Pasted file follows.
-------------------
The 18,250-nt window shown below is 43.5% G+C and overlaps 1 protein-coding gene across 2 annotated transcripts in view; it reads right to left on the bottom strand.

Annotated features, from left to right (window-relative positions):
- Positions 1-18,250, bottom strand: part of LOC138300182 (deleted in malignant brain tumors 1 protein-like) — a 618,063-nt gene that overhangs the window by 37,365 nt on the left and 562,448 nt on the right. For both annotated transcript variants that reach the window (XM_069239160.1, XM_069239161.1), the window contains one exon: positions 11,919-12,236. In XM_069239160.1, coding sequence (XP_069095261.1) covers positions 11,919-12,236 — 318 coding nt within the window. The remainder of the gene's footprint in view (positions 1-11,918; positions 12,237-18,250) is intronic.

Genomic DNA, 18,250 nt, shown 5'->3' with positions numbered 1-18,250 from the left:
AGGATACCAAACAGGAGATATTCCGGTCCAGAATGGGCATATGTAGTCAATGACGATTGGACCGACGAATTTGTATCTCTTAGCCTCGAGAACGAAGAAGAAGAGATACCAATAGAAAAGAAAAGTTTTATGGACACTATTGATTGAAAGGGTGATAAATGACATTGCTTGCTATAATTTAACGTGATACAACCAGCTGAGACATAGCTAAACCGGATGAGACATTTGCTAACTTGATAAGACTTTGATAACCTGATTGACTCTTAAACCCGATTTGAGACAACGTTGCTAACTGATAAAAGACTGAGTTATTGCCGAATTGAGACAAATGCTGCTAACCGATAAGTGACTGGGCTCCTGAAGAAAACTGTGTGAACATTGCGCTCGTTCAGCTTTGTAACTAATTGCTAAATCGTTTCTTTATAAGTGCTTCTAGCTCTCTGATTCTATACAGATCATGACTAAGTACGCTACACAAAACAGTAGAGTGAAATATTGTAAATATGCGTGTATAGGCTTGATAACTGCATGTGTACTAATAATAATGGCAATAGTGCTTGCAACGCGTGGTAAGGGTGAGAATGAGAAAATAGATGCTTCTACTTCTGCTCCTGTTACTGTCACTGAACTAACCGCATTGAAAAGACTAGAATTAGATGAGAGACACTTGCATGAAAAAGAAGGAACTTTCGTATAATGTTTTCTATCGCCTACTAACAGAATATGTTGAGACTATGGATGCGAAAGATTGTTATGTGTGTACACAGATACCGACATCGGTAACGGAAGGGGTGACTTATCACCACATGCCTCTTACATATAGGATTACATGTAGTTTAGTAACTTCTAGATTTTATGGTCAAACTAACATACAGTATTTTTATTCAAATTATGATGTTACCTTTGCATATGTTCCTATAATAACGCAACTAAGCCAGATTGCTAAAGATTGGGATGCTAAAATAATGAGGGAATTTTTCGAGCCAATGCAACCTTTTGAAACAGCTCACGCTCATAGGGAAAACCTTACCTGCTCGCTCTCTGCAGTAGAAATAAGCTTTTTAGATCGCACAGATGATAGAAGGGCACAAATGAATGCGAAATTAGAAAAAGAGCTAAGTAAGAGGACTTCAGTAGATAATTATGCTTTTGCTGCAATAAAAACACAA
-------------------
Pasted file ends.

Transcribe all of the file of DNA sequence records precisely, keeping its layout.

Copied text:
The 18,250-nt window shown below is 43.5% G+C and overlaps 1 protein-coding gene across 2 annotated transcripts in view; it reads right to left on the bottom strand.

Annotated features, from left to right (window-relative positions):
- Positions 1-18,250, bottom strand: part of LOC138300182 (deleted in malignant brain tumors 1 protein-like) — a 618,063-nt gene that overhangs the window by 37,365 nt on the left and 562,448 nt on the right. For both annotated transcript variants that reach the window (XM_069239160.1, XM_069239161.1), the window contains one exon: positions 11,919-12,236. In XM_069239160.1, coding sequence (XP_069095261.1) covers positions 11,919-12,236 — 318 coding nt within the window. The remainder of the gene's footprint in view (positions 1-11,918; positions 12,237-18,250) is intronic.

Genomic DNA, 18,250 nt, shown 5'->3' with positions numbered 1-18,250 from the left:
AGGATACCAAACAGGAGATATTCCGGTCCAGAATGGGCATATGTAGTCAATGACGATTGGACCGACGAATTTGTATCTCTTAGCCTCGAGAACGAAGAAGAAGAGATACCAATAGAAAAGAAAAGTTTTATGGACACTATTGATTGAAAGGGTGATAAATGACATTGCTTGCTATAATTTAACGTGATACAACCAGCTGAGACATAGCTAAACCGGATGAGACATTTGCTAACTTGATAAGACTTTGATAACCTGATTGACTCTTAAACCCGATTTGAGACAACGTTGCTAACTGATAAAAGACTGAGTTATTGCCGAATTGAGACAAATGCTGCTAACCGATAAGTGACTGGGCTCCTGAAGAAAACTGTGTGAACATTGCGCTCGTTCAGCTTTGTAACTAATTGCTAAATCGTTTCTTTATAAGTGCTTCTAGCTCTCTGATTCTATACAGATCATGACTAAGTACGCTACACAAAACAGTAGAGTGAAATATTGTAAATATGCGTGTATAGGCTTGATAACTGCATGTGTACTAATAATAATGGCAATAGTGCTTGCAACGCGTGGTAAGGGTGAGAATGAGAAAATAGATGCTTCTACTTCTGCTCCTGTTACTGTCACTGAACTAACCGCATTGAAAAGACTAGAATTAGATGAGAGACACTTGCATGAAAAAGAAGGAACTTTCGTATAATGTTTTCTATCGCCTACTAACAGAATATGTTGAGACTATGGATGCGAAAGATTGTTATGTGTGTACACAGATACCGACATCGGTAACGGAAGGGGTGACTTATCACCACATGCCTCTTACATATAGGATTACATGTAGTTTAGTAACTTCTAGATTTTATGGTCAAACTAACATACAGTATTTTTATTCAAATTATGATGTTACCTTTGCATATGTTCCTATAATAACGCAACTAAGCCAGATTGCTAAAGATTGGGATGCTAAAATAATGAGGGAATTTTTCGAGCCAATGCAACCTTTTGAAACAGCTCACGCTCATAGGGAAAACCTTACCTGCTCGCTCTCTGCAGTAGAAATAAGCTTTTTAGATCGCACAGATGATAGAAGGGCACAAATGAATGCGAAATTAGAAAAAGAGCTAAGTAAGAGGACTTCAGTAGATAATTATGCTTTTGCTGCAATAAAAACACAA